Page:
You've used the UI to create the package (File menu). The UI way of creating packages is pretty simple. It creates a package that ensures will open in the oldest version of the software that reads packages, as well as the current version. Current version is obviously important because there might be something that only exists in the new version and you want to be able to maintain that when someone opens your package in said "new" version. In short, it's all about backwards compatibility as you may put your MPK on the internet and who knows what version of the software someone has who tries to open your package.
If you want fine grain control over what version ends up inside your package, use the Package Map geoprocessing tool. The tool has a version parameter. You could build a 10.6 package only, thus having 1 folder and limiting support to "newer" versions.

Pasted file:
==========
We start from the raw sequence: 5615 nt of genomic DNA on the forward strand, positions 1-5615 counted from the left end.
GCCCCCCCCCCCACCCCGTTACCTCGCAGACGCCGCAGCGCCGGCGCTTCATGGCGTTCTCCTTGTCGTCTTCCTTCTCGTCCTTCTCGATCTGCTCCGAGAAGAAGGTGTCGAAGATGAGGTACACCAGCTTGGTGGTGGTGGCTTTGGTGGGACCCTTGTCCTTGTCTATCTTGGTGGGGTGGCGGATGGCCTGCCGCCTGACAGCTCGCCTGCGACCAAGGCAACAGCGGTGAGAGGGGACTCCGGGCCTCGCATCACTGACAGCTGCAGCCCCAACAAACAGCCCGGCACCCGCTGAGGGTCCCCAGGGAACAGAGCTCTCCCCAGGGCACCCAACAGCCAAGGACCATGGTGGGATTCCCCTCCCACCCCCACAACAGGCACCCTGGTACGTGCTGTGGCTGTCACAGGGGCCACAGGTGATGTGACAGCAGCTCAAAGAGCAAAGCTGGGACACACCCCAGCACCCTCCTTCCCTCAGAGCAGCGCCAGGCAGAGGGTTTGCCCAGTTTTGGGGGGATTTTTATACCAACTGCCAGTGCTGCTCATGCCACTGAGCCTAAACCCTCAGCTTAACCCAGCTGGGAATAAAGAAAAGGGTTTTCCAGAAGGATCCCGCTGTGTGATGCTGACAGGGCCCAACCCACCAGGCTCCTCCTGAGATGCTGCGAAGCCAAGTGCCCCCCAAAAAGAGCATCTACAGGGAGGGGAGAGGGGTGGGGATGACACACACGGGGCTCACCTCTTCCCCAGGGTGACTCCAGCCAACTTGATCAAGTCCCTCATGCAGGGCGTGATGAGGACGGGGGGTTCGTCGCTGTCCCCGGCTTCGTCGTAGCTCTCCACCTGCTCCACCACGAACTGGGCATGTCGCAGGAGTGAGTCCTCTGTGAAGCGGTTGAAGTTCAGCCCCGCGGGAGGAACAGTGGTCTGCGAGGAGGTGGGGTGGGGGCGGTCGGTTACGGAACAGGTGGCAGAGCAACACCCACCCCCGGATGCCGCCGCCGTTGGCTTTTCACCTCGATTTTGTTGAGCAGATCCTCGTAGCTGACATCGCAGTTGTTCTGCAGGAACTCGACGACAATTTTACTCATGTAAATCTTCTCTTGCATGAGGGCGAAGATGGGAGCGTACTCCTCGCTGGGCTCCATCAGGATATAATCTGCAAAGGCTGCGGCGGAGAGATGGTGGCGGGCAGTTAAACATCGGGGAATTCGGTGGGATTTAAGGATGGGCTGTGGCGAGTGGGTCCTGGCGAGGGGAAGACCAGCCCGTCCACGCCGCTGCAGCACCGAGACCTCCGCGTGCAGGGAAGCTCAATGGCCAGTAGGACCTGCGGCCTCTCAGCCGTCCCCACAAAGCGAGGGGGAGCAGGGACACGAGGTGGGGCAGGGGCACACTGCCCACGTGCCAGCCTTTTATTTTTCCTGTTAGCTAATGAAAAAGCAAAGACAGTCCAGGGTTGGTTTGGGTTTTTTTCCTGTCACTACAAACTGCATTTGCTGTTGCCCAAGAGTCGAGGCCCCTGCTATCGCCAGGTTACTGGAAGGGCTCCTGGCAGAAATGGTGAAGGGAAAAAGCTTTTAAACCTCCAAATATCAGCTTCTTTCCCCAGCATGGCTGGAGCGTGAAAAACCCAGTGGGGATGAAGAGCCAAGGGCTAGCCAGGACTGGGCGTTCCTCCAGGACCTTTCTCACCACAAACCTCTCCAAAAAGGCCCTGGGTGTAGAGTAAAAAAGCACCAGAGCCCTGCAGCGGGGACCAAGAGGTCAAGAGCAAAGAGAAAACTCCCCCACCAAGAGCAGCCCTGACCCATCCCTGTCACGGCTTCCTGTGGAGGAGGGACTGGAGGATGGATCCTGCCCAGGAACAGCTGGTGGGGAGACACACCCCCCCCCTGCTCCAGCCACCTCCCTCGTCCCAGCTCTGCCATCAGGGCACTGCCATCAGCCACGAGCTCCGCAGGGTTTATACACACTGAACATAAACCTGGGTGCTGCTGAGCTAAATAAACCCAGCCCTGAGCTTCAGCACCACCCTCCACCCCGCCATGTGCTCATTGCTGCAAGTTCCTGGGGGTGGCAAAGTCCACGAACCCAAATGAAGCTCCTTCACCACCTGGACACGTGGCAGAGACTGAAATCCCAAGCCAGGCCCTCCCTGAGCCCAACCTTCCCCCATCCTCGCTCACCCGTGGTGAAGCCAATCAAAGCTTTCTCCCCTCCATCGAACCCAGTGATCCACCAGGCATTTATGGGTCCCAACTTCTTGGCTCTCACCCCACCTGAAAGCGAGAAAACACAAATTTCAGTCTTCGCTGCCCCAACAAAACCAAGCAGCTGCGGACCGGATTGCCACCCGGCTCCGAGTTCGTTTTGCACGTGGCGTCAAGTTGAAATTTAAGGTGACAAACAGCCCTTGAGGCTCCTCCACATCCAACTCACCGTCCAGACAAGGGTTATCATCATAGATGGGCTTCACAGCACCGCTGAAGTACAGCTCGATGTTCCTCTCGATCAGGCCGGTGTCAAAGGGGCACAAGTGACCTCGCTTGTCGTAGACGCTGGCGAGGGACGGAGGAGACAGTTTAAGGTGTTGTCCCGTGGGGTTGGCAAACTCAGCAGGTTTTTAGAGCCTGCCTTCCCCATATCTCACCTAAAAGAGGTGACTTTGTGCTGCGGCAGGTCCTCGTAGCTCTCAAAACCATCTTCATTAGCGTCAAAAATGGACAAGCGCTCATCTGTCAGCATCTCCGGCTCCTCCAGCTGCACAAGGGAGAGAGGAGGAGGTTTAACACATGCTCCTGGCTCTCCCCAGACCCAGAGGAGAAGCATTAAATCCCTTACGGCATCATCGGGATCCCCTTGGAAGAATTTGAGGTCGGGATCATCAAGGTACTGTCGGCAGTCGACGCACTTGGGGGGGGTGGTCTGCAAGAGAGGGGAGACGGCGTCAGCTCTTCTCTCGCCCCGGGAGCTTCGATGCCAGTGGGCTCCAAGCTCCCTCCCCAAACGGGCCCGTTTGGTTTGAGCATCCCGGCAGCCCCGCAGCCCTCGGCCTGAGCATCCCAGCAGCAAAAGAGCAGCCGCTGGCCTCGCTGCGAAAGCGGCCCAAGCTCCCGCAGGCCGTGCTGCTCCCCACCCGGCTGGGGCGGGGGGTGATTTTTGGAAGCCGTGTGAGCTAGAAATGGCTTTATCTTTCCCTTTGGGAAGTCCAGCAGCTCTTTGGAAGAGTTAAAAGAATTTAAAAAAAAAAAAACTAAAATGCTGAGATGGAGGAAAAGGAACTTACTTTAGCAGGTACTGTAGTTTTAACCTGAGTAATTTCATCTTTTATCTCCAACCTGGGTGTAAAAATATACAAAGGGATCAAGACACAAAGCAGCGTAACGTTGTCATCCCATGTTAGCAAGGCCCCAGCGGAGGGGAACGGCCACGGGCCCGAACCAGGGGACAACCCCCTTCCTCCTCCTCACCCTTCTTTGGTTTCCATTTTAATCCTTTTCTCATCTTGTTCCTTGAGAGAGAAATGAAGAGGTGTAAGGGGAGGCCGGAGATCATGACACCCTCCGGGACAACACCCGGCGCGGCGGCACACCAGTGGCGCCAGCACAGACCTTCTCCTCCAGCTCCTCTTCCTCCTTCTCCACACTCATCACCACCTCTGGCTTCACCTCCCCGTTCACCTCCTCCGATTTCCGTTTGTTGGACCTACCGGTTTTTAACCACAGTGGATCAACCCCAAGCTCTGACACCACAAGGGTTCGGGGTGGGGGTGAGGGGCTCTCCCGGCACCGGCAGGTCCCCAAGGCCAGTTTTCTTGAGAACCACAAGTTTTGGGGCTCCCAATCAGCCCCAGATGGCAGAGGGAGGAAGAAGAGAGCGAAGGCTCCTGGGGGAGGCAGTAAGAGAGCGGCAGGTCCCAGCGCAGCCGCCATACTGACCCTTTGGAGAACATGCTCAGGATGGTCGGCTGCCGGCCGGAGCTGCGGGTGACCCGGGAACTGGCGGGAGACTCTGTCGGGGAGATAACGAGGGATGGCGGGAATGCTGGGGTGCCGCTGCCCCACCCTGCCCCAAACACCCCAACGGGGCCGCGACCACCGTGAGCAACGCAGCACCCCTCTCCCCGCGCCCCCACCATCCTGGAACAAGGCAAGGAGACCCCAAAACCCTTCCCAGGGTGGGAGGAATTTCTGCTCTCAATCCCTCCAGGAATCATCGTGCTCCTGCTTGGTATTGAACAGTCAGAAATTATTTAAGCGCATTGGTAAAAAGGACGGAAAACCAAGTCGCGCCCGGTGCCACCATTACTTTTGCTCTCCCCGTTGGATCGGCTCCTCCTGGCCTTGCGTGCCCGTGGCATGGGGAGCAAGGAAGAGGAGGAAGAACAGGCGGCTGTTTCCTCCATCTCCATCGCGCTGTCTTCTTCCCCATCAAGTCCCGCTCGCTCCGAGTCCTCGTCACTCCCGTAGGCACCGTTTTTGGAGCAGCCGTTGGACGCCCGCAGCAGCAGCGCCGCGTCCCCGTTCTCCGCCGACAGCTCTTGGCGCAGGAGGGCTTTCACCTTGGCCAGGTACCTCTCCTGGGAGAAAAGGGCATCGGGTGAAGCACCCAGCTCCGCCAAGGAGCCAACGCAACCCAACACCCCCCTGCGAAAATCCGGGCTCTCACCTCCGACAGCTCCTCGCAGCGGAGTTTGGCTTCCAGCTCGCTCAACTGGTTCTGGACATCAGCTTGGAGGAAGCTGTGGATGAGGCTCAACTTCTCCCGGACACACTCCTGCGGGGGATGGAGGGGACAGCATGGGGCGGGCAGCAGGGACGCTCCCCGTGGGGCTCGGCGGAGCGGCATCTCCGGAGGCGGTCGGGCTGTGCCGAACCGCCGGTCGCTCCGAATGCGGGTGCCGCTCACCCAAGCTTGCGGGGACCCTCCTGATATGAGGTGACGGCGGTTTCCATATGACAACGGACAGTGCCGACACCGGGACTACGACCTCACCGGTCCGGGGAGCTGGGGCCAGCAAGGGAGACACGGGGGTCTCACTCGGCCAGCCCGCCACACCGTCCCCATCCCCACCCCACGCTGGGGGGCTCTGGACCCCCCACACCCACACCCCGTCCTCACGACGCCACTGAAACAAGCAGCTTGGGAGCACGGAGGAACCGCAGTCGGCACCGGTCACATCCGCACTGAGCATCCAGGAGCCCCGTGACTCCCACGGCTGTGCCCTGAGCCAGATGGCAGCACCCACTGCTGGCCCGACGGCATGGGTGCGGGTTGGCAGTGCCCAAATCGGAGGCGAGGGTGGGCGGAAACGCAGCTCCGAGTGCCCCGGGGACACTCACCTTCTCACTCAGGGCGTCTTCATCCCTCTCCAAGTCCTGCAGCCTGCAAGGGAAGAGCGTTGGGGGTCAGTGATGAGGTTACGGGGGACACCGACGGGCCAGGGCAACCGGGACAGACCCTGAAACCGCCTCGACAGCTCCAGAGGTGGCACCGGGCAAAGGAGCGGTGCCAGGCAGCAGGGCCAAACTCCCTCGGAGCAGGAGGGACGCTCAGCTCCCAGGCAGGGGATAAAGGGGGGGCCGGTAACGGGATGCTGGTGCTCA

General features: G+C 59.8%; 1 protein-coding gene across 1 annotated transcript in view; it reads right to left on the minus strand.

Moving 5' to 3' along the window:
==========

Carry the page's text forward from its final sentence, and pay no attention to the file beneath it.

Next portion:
As for a Runtime package creating only a v101 folder -- you're building a package for a very specific application (Runtime). Yes, it's usable back in ArcMap, but by you selecting the Runtime option, you're saying this package is meant to be used in a Runtime application. Runtime has it's own list of features it supports. The "contract" that the v101 package and the Runtime application have is the app understands the contents of the v101 folder. The ArcMap and Runtime teams have worked out the supportability, thus it's maintained this singular v101 folder despite the version of ArcMap and Runtime you're using. (The amount of work to increment something as seemingly simple as a folder version number is way beyond what anyone would ever imagine, so if it doesn't need to happen: it doesn't)